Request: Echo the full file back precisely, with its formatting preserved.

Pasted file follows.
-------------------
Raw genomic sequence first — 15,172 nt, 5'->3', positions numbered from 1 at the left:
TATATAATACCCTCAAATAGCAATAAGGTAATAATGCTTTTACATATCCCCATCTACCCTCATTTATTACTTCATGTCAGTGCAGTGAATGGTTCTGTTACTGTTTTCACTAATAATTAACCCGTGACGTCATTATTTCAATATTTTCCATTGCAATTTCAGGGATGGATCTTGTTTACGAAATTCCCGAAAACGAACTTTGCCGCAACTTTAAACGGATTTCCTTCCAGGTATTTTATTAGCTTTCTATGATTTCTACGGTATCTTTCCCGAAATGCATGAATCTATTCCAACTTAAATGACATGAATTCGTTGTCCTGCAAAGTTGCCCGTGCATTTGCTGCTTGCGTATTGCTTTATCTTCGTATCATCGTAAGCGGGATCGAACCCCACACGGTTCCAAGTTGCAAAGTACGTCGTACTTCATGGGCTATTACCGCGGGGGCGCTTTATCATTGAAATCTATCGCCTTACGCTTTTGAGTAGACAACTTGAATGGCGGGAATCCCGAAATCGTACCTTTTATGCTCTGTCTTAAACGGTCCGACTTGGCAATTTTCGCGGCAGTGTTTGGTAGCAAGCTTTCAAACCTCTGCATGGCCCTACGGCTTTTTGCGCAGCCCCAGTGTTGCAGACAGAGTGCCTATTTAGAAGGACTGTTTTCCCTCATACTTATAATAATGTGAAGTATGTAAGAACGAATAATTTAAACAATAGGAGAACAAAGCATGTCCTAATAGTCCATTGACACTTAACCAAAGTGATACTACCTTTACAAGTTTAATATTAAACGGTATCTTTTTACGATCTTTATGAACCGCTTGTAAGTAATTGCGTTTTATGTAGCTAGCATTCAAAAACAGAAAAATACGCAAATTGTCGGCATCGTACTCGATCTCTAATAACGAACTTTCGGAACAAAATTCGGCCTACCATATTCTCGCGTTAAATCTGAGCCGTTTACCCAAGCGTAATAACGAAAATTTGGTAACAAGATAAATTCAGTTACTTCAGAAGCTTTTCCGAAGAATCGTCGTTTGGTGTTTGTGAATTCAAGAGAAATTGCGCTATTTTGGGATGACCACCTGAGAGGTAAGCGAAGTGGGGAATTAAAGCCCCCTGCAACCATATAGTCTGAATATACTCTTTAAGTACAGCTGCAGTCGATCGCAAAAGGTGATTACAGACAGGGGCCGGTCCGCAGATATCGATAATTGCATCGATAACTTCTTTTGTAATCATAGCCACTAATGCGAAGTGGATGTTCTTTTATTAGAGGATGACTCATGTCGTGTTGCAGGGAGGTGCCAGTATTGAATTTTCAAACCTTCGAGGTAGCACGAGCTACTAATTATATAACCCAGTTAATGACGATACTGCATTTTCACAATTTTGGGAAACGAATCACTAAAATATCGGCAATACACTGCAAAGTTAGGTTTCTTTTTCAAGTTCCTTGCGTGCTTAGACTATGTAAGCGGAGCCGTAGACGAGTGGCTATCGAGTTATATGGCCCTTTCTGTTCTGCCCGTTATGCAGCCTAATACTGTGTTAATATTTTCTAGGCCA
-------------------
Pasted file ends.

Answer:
Raw genomic sequence first — 15,172 nt, 5'->3', positions numbered from 1 at the left:
TATATAATACCCTCAAATAGCAATAAGGTAATAATGCTTTTACATATCCCCATCTACCCTCATTTATTACTTCATGTCAGTGCAGTGAATGGTTCTGTTACTGTTTTCACTAATAATTAACCCGTGACGTCATTATTTCAATATTTTCCATTGCAATTTCAGGGATGGATCTTGTTTACGAAATTCCCGAAAACGAACTTTGCCGCAACTTTAAACGGATTTCCTTCCAGGTATTTTATTAGCTTTCTATGATTTCTACGGTATCTTTCCCGAAATGCATGAATCTATTCCAACTTAAATGACATGAATTCGTTGTCCTGCAAAGTTGCCCGTGCATTTGCTGCTTGCGTATTGCTTTATCTTCGTATCATCGTAAGCGGGATCGAACCCCACACGGTTCCAAGTTGCAAAGTACGTCGTACTTCATGGGCTATTACCGCGGGGGCGCTTTATCATTGAAATCTATCGCCTTACGCTTTTGAGTAGACAACTTGAATGGCGGGAATCCCGAAATCGTACCTTTTATGCTCTGTCTTAAACGGTCCGACTTGGCAATTTTCGCGGCAGTGTTTGGTAGCAAGCTTTCAAACCTCTGCATGGCCCTACGGCTTTTTGCGCAGCCCCAGTGTTGCAGACAGAGTGCCTATTTAGAAGGACTGTTTTCCCTCATACTTATAATAATGTGAAGTATGTAAGAACGAATAATTTAAACAATAGGAGAACAAAGCATGTCCTAATAGTCCATTGACACTTAACCAAAGTGATACTACCTTTACAAGTTTAATATTAAACGGTATCTTTTTACGATCTTTATGAACCGCTTGTAAGTAATTGCGTTTTATGTAGCTAGCATTCAAAAACAGAAAAATACGCAAATTGTCGGCATCGTACTCGATCTCTAATAACGAACTTTCGGAACAAAATTCGGCCTACCATATTCTCGCGTTAAATCTGAGCCGTTTACCCAAGCGTAATAACGAAAATTTGGTAACAAGATAAATTCAGTTACTTCAGAAGCTTTTCCGAAGAATCGTCGTTTGGTGTTTGTGAATTCAAGAGAAATTGCGCTATTTTGGGATGACCACCTGAGAGGTAAGCGAAGTGGGGAATTAAAGCCCCCTGCAACCATATAGTCTGAATATACTCTTTAAGTACAGCTGCAGTCGATCGCAAAAGGTGATTACAGACAGGGGCCGGTCCGCAGATATCGATAATTGCATCGATAACTTCTTTTGTAATCATAGCCACTAATGCGAAGTGGATGTTCTTTTATTAGAGGATGACTCATGTCGTGTTGCAGGGAGGTGCCAGTATTGAATTTTCAAACCTTCGAGGTAGCACGAGCTACTAATTATATAACCCAGTTAATGACGATACTGCATTTTCACAATTTTGGGAAACGAATCACTAAAATATCGGCAATACACTGCAAAGTTAGGTTTCTTTTTCAAGTTCCTTGCGTGCTTAGACTATGTAAGCGGAGCCGTAGACGAGTGGCTATCGAGTTATATGGCCCTTTCTGTTCTGCCCGTTATGCAGCCTAATACTGTGTTAATATTTTCTAGGCCA